On April 10, Napalm Death and the Melvins came to the Masquerade, co-headlining the Savage Imperial Death March Tour. They’re all still at the top of their game, and packing in shows. They’re doing 35 shows in 42 days, blazing through 22 states and 3 Canadian provinces. I’m tired just describing it, but this is par for the course for these two bands, each with their own reputation for playing long, intense sets and not taking many days off. The Melvins set a world record by traveling around the USA, playing all 50 states plus Washington DC in 51 days in 2012 (they released a DVD of this tour, made up entirely of mobile phone footage crowd-sourced from their fans! You can find it here).
“We have been talking about doing a tour like this for a long time, so we are thrilled it’s finally happening,” says Napalm Death bass player Shane Embury in an interview with Loudwire. “Having been long time fans and friends of the Melvins we are very happy to be embarking on this six-week tour of musical madness with them and Melt Banana. Expect the unexpected!”
There were a lot of old school metal fans out that night. Both the Melvins and Napalm Death have been touring since the early 80s (I just did a quick calculation and the combined touring experience of the bands on this billing is 90 years!).
Melt-Banana, a Japanese duo whose style is best described as “Noise/Punk/Something Not of this Earth/Seriously, What is That,” joins them on tour. Melt-Banana has been a cult sensation for more than twenty years, primarily in the United States and UK. It helps that their songs are in English. They formed in 1992, and were signed within 6 months when they gained the attention of legendary producer Steve Albini. They’ve had a drummer and bass player previously, but have functioned as a tight, efficient duo for most of their career. Guitarist Ichirou Agata is known for his ability to draw “non-guitar sounds” from his guitar. He does this with his unusual playing style, using pick scrapes, odd harmonics, and feedback as well multiple synths, distortions and other effects spread across two pedalboards onstage. Yasuko Onuki matches his frenetic style with her own, and she drives the backbeat using a wireless MIDI controller in one hand as she sings into her mic in the other. The crowd was digging it. Melt-Banana closed their set by saying “instead of playing 3 long songs, we will play 6 short ones,” and proceeded to play six spastic musical vignettes, each no more than 90 seconds long, like the musical equivalent of a bento box.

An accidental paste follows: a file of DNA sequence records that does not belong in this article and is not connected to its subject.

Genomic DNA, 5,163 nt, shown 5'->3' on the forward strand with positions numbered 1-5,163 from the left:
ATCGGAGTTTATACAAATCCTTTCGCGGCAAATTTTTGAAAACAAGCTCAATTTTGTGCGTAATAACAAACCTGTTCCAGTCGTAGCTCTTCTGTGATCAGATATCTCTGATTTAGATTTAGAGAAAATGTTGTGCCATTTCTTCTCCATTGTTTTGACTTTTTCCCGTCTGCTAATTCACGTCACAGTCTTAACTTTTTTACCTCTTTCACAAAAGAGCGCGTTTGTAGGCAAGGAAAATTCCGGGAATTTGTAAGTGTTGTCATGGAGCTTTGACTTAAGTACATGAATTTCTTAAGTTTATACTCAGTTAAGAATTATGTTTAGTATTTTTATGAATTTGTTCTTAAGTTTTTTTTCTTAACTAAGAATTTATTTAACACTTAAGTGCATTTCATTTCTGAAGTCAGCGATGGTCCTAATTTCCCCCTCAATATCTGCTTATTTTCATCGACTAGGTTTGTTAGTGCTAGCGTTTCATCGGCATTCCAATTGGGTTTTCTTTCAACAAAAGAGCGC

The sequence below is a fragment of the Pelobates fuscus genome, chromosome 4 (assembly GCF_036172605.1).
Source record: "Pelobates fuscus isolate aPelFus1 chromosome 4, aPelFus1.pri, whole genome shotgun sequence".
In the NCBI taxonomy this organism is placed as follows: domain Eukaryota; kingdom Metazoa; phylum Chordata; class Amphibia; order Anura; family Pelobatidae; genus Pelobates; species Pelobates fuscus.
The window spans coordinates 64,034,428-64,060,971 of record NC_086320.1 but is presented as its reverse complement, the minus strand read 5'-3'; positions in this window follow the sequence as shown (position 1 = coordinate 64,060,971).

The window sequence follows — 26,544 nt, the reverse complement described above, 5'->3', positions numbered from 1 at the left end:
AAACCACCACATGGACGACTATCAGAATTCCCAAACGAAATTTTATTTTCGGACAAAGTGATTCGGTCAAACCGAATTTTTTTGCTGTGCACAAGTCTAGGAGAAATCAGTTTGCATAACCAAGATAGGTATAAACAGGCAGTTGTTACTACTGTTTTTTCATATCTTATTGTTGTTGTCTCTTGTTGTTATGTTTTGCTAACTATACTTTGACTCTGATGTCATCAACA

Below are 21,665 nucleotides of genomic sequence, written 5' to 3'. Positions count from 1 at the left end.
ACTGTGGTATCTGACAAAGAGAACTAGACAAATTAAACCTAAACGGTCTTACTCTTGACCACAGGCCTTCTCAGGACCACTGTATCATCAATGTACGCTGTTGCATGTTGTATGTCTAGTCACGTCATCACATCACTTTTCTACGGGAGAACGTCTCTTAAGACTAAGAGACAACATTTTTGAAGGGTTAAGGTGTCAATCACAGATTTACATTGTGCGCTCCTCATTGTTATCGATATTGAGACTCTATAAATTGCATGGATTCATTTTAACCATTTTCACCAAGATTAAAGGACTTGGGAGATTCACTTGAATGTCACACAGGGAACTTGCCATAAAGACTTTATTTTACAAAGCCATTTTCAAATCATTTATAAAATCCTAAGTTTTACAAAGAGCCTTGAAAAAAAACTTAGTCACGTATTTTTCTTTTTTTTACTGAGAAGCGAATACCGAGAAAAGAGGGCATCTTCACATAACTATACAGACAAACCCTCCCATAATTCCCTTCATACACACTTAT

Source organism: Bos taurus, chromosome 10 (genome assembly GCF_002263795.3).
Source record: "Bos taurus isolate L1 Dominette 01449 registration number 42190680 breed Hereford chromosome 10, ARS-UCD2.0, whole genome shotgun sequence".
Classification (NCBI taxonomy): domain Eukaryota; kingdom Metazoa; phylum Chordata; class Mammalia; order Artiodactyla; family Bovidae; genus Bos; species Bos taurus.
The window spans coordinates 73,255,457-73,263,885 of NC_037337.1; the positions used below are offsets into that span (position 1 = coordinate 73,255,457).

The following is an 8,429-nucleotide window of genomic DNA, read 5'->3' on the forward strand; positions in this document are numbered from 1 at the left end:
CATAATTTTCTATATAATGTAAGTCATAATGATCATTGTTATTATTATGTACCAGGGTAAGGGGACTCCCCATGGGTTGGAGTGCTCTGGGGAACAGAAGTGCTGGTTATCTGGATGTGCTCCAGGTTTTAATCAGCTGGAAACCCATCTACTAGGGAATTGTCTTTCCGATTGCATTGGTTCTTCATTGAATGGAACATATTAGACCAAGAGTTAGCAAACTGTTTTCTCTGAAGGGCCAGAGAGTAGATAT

The Melvins played next, and the crowd was ready to start moshing. These guys are classic metal and are still drawing new, younger fans. King Buzzo, the lead singer and guitarist played a cool aluminum guitar that gave a distinct edge to his sound, and an explanation for his name. The Melvins took their time and ran through hits from their entire 30-year career. You can only pack so much into a 90 minute set, though. King Buzzo prowled the stage in a wizard’s robe decorated with eyeballs, while drummer Dale Crover and bassist Steven McDonald helpfully wore shirts which read “Drums” and “Bass” in glitter. The Melvins got their start back in 1983, and have cultivated an underground following of influential artists. Maybe you don’t like the Melvins, but many of your favorite rockers sure do. Their sludgy sound laid the seeds for Seattle’s grunge rock scene. Progressive metal bands like Tool and Mastodon also consider the Melvins an important influence. They produced a high intensity set that demonstrated what a finely tuned gigging machine they’ve become. There was a sizeable mosh pit and crowd surfers bobbed on the surface to fall into the photo pit.
Napalm Death closed the night. Melvins frontman Buzz Osborne adds, “Napalm Death sounds like a gorilla on LSD firing a machine gun… and I mean that in a good way. We’re happy to be heading out with the ultimate grindcore pioneers.” Sometimes a band doesn’t sound like their name. Napalm Death is not that band. While none of the original members from 1983 are still in the band, the current lineup had all found their place in the band by 1991. It’s crazy to think you might start a band with your friends, everyone with whom you started that band leaves at some point, and that band is still going strong a quarter-century after the fact. One thing that has not changed over the years is the absolute face-flapping loudness and intensity of this band. Grindcore came into existence because these guys birthed it. Their live shows are equally intense. Napalm Death blasted through their set, from the first downbeat to the last dissonant feedback. For a full 80 minutes, vocalist Mark Greenway ran from one end of the stage to the other, from the drum riser into the photo pit to goad the audience, and then back to the drum riser. The audience met his energy in kind, and it was hard to find a place in the room untouched by the chaos in motion. Apex Predator – Easy Meat is their 15th and most recent release.
The Savage Imperial Death March tour continues through May 8, and you can see the rest of the dates here.